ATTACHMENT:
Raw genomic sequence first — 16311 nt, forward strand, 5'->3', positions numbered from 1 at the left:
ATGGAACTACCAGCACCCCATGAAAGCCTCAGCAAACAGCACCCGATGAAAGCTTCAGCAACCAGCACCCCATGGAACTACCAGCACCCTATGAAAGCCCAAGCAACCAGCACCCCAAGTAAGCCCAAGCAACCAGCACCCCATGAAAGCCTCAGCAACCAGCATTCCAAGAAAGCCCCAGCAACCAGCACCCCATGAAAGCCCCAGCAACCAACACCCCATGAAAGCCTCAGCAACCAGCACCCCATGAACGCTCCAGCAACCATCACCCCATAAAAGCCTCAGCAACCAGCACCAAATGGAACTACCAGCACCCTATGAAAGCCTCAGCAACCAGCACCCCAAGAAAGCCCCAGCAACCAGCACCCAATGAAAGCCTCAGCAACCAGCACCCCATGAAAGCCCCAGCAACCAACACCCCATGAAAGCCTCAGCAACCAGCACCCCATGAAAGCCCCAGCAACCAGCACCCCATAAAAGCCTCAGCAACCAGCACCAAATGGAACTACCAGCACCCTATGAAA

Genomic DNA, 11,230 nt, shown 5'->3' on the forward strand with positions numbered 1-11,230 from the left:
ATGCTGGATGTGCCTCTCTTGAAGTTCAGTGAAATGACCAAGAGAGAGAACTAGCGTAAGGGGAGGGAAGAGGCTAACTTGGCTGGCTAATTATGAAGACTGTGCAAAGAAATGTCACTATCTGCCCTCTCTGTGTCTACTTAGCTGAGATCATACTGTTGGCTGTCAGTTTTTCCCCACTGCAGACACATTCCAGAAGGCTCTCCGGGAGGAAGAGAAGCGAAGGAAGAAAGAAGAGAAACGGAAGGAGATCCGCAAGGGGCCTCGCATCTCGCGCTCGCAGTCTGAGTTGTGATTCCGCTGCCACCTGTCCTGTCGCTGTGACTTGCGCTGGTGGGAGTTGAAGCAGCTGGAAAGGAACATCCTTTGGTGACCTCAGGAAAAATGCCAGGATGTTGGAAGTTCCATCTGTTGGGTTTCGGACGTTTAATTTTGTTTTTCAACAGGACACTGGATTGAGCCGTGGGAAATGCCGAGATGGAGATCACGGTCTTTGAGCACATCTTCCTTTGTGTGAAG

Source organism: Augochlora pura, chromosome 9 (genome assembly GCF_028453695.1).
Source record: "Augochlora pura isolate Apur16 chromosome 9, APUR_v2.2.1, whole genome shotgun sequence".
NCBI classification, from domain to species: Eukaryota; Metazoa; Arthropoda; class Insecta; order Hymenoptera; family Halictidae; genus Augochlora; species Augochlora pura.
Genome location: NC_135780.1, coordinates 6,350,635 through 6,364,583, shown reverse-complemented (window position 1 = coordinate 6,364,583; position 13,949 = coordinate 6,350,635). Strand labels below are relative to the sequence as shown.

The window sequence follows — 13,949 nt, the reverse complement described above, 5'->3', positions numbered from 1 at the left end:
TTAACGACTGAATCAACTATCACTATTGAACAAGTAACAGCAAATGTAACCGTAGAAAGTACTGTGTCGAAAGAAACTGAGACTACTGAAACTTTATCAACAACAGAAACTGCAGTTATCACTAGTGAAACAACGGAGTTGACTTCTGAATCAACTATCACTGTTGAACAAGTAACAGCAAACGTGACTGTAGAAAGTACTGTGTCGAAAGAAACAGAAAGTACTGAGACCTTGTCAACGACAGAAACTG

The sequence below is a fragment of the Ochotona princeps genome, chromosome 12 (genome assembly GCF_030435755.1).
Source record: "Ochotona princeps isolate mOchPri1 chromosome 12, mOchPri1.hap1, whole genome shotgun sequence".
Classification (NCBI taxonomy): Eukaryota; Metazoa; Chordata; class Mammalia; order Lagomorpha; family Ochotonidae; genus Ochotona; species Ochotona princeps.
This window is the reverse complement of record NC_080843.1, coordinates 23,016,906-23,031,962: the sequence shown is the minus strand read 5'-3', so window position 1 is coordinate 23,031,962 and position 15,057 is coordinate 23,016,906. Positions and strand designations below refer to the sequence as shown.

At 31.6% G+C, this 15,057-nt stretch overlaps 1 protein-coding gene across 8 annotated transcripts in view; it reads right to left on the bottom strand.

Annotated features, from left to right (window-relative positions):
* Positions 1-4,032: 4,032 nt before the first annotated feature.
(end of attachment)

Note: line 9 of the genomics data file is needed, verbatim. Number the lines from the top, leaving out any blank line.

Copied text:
The window sequence follows — 13,949 nt, the reverse complement described above, 5'->3', positions numbered from 1 at the left end: